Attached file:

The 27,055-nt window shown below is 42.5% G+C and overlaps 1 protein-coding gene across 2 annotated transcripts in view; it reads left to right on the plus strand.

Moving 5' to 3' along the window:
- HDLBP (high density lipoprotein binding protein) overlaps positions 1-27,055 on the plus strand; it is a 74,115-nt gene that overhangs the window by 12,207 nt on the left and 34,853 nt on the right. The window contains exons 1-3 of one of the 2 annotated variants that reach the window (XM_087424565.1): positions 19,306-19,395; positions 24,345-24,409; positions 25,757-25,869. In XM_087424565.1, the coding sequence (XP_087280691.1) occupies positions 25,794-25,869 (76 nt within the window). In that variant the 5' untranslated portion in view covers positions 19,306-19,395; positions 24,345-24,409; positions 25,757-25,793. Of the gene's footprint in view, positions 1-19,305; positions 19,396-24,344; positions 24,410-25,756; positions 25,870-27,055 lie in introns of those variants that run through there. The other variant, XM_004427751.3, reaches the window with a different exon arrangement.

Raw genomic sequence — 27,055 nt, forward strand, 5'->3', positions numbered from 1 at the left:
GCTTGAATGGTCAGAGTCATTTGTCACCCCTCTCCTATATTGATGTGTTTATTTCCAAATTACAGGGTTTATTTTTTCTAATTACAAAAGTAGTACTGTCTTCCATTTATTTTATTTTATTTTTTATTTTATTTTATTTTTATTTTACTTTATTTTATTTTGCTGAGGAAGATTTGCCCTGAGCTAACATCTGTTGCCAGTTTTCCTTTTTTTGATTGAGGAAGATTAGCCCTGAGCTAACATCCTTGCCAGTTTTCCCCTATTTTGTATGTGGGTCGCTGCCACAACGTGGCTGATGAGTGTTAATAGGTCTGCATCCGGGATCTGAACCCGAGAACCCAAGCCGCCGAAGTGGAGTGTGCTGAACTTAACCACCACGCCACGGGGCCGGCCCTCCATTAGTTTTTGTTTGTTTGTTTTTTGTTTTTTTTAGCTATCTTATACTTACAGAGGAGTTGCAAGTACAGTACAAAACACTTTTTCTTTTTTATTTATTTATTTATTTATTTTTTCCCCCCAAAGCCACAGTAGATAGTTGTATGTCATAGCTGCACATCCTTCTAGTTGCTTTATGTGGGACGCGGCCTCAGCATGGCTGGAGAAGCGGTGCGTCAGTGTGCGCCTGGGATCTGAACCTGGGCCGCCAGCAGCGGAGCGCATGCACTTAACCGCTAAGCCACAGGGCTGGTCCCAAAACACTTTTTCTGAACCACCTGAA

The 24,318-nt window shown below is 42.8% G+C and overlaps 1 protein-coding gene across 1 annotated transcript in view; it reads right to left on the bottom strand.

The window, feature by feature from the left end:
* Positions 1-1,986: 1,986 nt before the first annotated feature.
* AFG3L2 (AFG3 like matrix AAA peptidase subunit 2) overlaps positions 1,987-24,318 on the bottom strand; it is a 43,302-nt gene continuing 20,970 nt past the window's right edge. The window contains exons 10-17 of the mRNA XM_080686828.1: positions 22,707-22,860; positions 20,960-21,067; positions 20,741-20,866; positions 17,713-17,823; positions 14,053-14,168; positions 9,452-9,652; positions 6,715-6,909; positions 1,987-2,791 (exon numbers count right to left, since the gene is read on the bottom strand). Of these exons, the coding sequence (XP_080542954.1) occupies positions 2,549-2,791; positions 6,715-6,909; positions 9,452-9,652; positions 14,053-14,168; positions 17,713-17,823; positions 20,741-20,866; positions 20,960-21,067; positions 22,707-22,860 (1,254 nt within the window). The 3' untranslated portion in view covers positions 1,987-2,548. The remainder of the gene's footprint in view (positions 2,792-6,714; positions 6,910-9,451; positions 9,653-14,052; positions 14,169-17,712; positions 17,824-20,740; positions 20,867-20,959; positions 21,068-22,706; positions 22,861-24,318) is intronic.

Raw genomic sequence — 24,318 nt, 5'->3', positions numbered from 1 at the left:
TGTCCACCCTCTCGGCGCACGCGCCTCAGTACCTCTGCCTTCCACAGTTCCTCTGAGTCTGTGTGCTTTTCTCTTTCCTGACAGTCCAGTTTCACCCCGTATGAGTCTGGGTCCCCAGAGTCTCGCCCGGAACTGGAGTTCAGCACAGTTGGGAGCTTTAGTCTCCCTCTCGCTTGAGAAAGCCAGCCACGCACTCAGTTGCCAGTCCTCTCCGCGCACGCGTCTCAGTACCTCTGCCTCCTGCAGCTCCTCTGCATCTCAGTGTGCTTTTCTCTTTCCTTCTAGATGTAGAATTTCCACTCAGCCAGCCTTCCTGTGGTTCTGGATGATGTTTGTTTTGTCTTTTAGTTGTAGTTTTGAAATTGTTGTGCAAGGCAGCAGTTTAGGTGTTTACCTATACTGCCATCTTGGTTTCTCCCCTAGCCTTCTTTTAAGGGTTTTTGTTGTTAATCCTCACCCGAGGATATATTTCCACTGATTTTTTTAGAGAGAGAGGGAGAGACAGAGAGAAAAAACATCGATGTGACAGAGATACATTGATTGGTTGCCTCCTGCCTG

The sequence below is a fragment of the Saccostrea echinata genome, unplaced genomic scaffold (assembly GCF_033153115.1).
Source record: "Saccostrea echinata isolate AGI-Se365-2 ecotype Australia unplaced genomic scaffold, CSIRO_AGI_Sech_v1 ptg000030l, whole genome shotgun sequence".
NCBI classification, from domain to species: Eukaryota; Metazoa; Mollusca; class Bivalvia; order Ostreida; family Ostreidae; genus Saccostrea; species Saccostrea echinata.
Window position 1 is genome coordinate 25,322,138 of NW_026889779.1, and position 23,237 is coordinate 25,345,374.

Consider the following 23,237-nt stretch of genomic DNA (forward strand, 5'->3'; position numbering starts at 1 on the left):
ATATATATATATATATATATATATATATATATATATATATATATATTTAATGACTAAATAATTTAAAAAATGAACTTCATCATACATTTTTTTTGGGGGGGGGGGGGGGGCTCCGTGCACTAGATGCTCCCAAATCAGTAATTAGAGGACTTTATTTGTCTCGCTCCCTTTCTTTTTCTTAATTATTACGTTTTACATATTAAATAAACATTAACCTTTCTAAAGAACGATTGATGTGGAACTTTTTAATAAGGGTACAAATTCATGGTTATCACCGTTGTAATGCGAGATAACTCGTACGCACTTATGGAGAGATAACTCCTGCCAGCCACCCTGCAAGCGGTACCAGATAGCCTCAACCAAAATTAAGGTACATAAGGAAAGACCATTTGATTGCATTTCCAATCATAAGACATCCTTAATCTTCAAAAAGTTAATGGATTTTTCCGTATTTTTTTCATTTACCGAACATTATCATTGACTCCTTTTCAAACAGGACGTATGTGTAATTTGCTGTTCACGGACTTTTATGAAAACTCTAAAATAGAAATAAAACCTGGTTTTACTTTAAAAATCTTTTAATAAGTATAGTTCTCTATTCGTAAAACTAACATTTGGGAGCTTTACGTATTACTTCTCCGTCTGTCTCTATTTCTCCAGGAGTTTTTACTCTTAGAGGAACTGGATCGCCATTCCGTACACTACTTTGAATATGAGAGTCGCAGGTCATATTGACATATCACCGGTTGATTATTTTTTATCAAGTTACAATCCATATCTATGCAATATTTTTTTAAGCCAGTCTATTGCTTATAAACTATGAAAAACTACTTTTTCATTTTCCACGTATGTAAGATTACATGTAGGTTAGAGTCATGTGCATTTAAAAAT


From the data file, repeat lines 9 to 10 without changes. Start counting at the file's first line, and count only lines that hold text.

* AFG3L2 (AFG3 like matrix AAA peptidase subunit 2) overlaps positions 1,987-24,318 on the bottom strand; it is a 43,302-nt gene continuing 20,970 nt past the window's right edge. The window contains exons 10-17 of the mRNA XM_080686828.1: positions 22,707-22,860; positions 20,960-21,067; positions 20,741-20,866; positions 17,713-17,823; positions 14,053-14,168; positions 9,452-9,652; positions 6,715-6,909; positions 1,987-2,791 (exon numbers count right to left, since the gene is read on the bottom strand). Of these exons, the coding sequence (XP_080542954.1) occupies positions 2,549-2,791; positions 6,715-6,909; positions 9,452-9,652; positions 14,053-14,168; positions 17,713-17,823; positions 20,741-20,866; positions 20,960-21,067; positions 22,707-22,860 (1,254 nt within the window). The 3' untranslated portion in view covers positions 1,987-2,548. The remainder of the gene's footprint in view (positions 2,792-6,714; positions 6,910-9,451; positions 9,653-14,052; positions 14,169-17,712; positions 17,824-20,740; positions 20,867-20,959; positions 21,068-22,706; positions 22,861-24,318) is intronic.

Raw genomic sequence — 24,318 nt, 5'->3', positions numbered from 1 at the left: